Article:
“Hinei Lakachti Et HaLviim MiToch Bnei Yisrael,” “I have taken the Leviim from among Bnei Yisrael” (BeMidbar 3:12).
When the Leviim are selected, the Torah uses the language of MiToch, from among the Children of Israel. There are other similar verses, such as “Take the Leviim from among Bnei Israel and purify them” (8:6) and “They are given over… to Me from among the Children of Israel” (8:16). Rav Yosef Chaim Sonnenfeld explains that the Torah is teaching us that the Leviim are not a separate Jewish society, but rather full-fledged and embedded members of the Jewish community.
Rav Yosef Chaim goes on to explain that there is an allusion to this integration in the very word לויים. The letters of Yisrael are י' ש' ר' א' ל', or, writing out the names of these letters in full, יוד שין ריש אלף למד. The middle letters of these words are “ו י י ל מ,” the very letters that make up the word לויים. This alludes to the fact that the Levites truly come “from the middle (midst) of Israel!”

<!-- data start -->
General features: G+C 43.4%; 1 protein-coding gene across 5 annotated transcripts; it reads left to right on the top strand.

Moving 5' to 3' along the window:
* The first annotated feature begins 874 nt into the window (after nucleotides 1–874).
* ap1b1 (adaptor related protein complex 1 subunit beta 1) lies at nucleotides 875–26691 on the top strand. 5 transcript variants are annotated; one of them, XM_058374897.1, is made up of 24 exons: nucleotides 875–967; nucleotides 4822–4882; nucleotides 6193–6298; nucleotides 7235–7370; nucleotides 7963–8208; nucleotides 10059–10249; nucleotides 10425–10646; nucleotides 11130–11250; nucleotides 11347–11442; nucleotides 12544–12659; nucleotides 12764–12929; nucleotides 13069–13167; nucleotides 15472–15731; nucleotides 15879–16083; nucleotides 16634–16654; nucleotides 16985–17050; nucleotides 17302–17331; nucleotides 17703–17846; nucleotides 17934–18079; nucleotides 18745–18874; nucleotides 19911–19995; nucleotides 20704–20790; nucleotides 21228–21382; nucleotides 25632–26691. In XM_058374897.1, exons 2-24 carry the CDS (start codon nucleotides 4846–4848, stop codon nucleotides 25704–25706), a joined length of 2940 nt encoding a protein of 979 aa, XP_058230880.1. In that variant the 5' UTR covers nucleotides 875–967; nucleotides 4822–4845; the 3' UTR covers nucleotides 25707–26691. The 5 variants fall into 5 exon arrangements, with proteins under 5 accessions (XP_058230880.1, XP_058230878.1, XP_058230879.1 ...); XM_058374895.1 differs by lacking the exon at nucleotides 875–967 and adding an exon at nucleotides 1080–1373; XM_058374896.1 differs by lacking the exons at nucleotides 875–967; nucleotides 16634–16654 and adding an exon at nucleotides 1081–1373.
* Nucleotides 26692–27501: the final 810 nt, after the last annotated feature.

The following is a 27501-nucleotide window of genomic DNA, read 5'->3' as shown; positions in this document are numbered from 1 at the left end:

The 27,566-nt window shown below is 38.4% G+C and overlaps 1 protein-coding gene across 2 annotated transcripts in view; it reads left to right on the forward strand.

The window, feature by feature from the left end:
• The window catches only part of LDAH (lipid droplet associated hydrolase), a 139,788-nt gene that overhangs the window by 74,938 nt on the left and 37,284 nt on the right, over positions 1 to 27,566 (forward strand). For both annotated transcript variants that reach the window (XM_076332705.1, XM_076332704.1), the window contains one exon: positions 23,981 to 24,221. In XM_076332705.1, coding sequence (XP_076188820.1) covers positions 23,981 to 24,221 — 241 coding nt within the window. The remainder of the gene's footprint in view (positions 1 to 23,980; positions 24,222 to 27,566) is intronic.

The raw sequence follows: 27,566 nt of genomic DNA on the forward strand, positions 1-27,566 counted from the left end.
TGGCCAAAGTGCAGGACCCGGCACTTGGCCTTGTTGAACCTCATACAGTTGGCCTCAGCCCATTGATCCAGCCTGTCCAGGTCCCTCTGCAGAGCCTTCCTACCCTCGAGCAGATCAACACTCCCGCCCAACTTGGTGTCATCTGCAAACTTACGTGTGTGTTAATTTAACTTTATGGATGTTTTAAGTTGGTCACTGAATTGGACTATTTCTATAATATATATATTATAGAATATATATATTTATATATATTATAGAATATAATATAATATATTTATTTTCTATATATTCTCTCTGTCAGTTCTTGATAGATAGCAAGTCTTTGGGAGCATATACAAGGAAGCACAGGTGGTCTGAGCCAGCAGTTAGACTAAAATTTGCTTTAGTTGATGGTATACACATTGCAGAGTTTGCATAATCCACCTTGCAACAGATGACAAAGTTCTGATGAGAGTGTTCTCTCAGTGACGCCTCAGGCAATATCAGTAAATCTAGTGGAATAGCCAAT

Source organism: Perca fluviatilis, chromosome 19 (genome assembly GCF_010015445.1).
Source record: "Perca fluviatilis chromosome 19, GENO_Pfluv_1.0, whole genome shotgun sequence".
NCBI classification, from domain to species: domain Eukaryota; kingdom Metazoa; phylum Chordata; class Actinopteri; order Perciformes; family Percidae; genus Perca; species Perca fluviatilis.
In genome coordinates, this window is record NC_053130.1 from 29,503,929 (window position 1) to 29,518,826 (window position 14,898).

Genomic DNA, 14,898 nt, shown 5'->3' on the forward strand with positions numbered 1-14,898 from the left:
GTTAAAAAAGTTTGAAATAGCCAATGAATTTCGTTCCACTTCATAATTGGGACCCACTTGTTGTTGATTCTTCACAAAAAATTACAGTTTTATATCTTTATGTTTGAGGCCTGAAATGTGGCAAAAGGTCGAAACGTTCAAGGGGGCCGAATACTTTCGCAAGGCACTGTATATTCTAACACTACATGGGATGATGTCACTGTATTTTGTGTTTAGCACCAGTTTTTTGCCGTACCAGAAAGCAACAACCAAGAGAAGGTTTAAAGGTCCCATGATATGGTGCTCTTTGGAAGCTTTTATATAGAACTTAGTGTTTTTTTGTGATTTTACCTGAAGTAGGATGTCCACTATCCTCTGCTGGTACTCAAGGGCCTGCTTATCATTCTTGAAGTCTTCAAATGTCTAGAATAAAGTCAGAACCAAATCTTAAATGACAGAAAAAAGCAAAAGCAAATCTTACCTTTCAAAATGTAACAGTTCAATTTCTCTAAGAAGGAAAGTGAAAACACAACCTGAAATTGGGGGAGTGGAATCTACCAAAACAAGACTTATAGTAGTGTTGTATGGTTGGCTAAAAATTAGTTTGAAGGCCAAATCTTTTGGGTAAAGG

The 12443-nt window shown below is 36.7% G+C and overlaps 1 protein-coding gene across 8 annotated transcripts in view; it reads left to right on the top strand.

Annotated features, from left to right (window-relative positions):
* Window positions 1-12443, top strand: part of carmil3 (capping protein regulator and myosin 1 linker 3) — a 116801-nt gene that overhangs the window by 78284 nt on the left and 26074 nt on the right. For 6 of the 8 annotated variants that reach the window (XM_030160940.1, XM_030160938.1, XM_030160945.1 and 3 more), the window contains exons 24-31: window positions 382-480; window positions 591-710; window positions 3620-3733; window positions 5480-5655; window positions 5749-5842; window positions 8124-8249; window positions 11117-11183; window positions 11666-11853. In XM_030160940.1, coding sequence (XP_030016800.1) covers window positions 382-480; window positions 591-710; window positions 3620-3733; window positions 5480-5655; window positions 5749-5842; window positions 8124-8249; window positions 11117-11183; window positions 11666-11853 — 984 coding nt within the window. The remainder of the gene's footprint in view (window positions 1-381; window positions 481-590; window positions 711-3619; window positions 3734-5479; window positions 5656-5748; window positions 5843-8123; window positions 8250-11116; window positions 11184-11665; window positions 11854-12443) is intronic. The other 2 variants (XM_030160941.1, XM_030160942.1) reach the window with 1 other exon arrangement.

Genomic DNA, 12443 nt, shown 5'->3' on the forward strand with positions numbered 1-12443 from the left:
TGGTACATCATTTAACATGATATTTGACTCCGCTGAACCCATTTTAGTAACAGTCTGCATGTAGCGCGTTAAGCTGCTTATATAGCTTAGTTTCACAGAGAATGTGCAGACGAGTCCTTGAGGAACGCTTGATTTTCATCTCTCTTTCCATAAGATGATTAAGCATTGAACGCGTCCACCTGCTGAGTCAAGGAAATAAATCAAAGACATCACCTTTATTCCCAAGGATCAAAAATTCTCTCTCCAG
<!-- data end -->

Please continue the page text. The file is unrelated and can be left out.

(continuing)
Yaakov Avinu blessed Levi and his descendents that they should be the teachers of Klal Yisrael. The successful teacher is not a simple disseminator of knowledge. Whether the subject is Torah or Chochmah, the successful teacher is embedded within the community. A successful Yeshiva high school teacher can have a far-reaching impact, often extending long after graduation. I taught at two universities before coming to TABC. With a few exceptions, the relationship between a professor and his students is for the most part proper and does not extend much beyond the university. In the Yeshiva world, I find the connection often continues long after graduation. Indeed, Rabbi Jachter and I are trying to find a way to attend the upcoming weddings of two alumni who are getting married on the same date. It is this closeness which sets the Yeshiva teacher apart from those who teach in other institutions and helps make the profession so rewarding.